Samuel looked at Eliab and thought, That must be the Lord’s anointed right in front. But the Lord said to Samuel, “Have no regard for his appearance or stature, because I haven’t selected him. God doesn’t look at things like humans do. Humans see only what is visible to the eyes, but the Lord sees into the heart.” -1 Samuel 16:6-7 (CEB)
Maybe you’ve seen the doodle that illustrates why we should be gentle with people: A long horizontal line represents someone’s entire life. Then there’s a bracket covering the last eighth of the line, labeled “what you know about” their life. In other words, next to nothing.
In South Africa they say, “everyone sits beside their own pool of tears,” meaning that we all carry some pain, the oppressed and their oppressors alike, the ones who seem to have it all together no less than the hot messes.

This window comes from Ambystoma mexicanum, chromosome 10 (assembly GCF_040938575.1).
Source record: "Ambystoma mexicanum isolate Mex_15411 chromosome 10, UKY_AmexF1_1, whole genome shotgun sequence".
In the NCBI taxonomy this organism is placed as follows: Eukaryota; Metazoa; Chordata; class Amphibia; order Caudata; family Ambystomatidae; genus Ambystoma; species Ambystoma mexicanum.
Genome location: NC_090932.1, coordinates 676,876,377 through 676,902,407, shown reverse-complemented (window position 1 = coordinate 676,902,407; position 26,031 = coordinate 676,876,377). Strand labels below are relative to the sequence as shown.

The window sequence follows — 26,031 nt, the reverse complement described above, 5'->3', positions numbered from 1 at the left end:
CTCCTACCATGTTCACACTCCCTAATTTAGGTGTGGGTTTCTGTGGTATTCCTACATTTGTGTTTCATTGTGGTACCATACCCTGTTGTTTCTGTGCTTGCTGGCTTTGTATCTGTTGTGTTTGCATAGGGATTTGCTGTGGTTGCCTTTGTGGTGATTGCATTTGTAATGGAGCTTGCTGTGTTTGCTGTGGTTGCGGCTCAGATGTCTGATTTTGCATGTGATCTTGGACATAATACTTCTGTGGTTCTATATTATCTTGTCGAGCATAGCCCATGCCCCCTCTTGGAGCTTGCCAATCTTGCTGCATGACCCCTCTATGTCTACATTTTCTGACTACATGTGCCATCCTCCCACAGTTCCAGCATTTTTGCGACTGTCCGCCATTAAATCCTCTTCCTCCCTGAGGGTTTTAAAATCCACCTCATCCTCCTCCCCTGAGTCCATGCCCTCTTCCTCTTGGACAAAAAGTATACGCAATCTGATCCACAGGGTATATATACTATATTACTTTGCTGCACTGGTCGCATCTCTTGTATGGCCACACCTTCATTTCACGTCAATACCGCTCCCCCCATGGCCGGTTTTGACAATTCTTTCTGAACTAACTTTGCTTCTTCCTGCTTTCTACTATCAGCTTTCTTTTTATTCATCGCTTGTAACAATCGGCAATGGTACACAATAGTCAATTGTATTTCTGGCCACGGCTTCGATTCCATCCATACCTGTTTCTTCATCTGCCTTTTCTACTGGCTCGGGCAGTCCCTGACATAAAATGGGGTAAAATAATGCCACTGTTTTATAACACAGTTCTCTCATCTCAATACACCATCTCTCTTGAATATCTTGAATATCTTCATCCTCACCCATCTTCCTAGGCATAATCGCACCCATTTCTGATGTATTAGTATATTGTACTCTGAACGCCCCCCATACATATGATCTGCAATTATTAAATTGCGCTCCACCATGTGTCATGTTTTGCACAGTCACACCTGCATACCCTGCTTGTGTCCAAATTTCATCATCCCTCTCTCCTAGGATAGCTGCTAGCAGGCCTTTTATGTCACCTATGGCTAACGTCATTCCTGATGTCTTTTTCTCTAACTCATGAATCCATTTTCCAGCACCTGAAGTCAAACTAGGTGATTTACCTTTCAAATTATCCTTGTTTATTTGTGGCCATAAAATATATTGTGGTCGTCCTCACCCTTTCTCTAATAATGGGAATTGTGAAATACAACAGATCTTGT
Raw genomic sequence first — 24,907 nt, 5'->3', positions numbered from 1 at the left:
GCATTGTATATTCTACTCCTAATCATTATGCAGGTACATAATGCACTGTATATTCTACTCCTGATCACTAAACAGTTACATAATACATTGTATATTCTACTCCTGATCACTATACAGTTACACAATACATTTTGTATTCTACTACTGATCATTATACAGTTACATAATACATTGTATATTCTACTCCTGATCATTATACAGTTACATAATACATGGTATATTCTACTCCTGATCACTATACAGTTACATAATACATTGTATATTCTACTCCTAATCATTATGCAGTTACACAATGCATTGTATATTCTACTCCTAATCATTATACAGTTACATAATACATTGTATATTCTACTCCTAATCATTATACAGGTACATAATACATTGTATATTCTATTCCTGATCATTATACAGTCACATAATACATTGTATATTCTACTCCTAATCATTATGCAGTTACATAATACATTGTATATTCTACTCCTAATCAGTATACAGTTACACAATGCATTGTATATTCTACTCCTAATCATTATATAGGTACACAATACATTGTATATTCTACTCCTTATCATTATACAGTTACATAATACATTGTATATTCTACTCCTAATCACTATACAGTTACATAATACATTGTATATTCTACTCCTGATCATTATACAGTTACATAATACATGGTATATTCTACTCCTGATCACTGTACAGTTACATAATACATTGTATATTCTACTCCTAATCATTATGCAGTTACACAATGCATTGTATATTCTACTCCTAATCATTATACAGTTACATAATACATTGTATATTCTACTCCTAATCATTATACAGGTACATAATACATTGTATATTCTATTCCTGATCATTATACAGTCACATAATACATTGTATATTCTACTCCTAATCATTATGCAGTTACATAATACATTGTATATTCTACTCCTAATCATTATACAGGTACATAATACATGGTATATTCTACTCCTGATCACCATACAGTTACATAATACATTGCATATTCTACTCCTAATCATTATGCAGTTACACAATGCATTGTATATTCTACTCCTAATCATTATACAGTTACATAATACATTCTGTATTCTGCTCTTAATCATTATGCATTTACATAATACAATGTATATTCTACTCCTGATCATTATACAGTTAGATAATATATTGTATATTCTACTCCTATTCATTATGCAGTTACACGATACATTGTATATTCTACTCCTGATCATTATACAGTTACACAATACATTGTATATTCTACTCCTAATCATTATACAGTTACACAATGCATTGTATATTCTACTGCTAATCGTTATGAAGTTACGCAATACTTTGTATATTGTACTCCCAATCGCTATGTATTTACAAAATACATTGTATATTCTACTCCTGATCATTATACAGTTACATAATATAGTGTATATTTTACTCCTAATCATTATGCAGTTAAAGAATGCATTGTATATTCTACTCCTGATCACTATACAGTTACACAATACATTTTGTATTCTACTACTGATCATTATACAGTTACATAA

And still we are quick to judge, reluctant to forgive, afraid to reconcile, and often anything but gentle.
Exhibit A: The prophet Samuel’s divine mission to anoint King Saul’s successor.
No sooner has God explained that the Lover of All doesn’t care about the physical package than the narrator tells us how good-looking God’s chosen one is, a young shepherd named David.
To know the human heart is no easy feat. To understand someone takes time. To accept another requires looking beneath their behavior to see the pain or fear that drives it. To make way for healing and empowerment, we must pay attention with eyes of love.
As this new year begins, may we see one another as God does: heart to heart.
Develop in me your heart-centered vision, that I might know all people as beloved.
Vicki Kemper is the Pastor of First Congregational, UCC, of Amherst, Massachusetts.